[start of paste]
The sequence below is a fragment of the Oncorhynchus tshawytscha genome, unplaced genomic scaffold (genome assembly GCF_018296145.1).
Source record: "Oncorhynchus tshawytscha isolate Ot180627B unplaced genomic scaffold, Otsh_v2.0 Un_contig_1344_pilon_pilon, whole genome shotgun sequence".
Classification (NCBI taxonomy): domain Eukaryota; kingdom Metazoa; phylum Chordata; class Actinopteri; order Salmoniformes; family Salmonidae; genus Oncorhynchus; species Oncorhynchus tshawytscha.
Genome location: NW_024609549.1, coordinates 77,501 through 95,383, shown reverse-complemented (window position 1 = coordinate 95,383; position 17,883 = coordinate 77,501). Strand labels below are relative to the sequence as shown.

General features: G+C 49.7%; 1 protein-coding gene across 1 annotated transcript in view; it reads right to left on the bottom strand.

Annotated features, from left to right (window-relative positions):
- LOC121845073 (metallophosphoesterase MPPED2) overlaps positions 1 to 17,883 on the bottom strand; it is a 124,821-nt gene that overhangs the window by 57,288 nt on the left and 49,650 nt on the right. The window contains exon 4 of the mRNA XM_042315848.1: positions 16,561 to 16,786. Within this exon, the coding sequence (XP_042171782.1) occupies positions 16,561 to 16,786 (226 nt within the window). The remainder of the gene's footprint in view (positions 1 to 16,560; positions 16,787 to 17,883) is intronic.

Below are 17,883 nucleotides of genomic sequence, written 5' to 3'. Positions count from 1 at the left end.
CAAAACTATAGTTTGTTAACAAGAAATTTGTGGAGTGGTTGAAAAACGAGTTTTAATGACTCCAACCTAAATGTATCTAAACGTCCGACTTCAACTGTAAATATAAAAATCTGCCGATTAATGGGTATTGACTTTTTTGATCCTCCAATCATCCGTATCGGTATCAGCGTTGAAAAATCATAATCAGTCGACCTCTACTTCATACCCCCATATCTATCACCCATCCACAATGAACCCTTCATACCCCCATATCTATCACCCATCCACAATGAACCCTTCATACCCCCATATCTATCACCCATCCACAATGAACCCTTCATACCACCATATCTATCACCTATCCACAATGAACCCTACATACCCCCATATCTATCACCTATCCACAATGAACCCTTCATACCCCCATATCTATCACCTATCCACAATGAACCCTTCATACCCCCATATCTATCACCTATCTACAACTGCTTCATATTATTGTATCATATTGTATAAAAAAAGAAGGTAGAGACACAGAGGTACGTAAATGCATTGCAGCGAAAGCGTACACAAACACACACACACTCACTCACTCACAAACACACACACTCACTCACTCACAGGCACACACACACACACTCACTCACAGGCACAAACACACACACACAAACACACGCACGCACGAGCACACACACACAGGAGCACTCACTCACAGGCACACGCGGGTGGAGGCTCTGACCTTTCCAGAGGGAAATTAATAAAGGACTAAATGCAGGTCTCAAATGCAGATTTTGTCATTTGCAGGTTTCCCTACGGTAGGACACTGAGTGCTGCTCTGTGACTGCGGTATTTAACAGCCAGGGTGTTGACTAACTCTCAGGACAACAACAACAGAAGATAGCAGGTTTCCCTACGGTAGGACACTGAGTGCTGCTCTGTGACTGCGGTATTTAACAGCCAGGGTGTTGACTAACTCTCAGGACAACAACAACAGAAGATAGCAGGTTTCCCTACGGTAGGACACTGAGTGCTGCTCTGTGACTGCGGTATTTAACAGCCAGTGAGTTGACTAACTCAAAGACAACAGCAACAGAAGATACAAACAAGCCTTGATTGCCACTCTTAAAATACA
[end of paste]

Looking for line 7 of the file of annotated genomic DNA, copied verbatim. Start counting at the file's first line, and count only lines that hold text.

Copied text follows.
- LOC121845073 (metallophosphoesterase MPPED2) overlaps positions 1 to 17,883 on the bottom strand; it is a 124,821-nt gene that overhangs the window by 57,288 nt on the left and 49,650 nt on the right. The window contains exon 4 of the mRNA XM_042315848.1: positions 16,561 to 16,786. Within this exon, the coding sequence (XP_042171782.1) occupies positions 16,561 to 16,786 (226 nt within the window). The remainder of the gene's footprint in view (positions 1 to 16,560; positions 16,787 to 17,883) is intronic.